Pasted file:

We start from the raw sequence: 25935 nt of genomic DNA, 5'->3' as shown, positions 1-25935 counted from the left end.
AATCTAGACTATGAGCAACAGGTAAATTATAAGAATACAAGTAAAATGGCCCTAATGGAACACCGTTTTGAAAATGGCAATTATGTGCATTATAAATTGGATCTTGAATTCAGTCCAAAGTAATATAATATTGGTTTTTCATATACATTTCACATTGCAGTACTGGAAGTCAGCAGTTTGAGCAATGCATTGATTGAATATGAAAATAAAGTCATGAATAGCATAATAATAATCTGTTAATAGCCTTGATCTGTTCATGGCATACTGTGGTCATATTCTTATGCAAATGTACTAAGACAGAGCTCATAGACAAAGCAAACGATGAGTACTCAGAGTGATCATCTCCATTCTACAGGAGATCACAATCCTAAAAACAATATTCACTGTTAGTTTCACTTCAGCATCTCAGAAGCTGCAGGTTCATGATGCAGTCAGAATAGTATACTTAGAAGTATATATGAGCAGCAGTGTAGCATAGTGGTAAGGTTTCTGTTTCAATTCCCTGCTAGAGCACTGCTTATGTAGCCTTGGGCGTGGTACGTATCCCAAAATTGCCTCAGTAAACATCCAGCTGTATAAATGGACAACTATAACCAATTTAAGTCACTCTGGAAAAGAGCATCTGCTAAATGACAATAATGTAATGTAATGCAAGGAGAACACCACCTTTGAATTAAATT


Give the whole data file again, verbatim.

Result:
We start from the raw sequence: 25935 nt of genomic DNA, 5'->3' as shown, positions 1-25935 counted from the left end.
AATCTAGACTATGAGCAACAGGTAAATTATAAGAATACAAGTAAAATGGCCCTAATGGAACACCGTTTTGAAAATGGCAATTATGTGCATTATAAATTGGATCTTGAATTCAGTCCAAAGTAATATAATATTGGTTTTTCATATACATTTCACATTGCAGTACTGGAAGTCAGCAGTTTGAGCAATGCATTGATTGAATATGAAAATAAAGTCATGAATAGCATAATAATAATCTGTTAATAGCCTTGATCTGTTCATGGCATACTGTGGTCATATTCTTATGCAAATGTACTAAGACAGAGCTCATAGACAAAGCAAACGATGAGTACTCAGAGTGATCATCTCCATTCTACAGGAGATCACAATCCTAAAAACAATATTCACTGTTAGTTTCACTTCAGCATCTCAGAAGCTGCAGGTTCATGATGCAGTCAGAATAGTATACTTAGAAGTATATATGAGCAGCAGTGTAGCATAGTGGTAAGGTTTCTGTTTCAATTCCCTGCTAGAGCACTGCTTATGTAGCCTTGGGCGTGGTACGTATCCCAAAATTGCCTCAGTAAACATCCAGCTGTATAAATGGACAACTATAACCAATTTAAGTCACTCTGGAAAAGAGCATCTGCTAAATGACAATAATGTAATGTAATGCAAGGAGAACACCACCTTTGAATTAAATT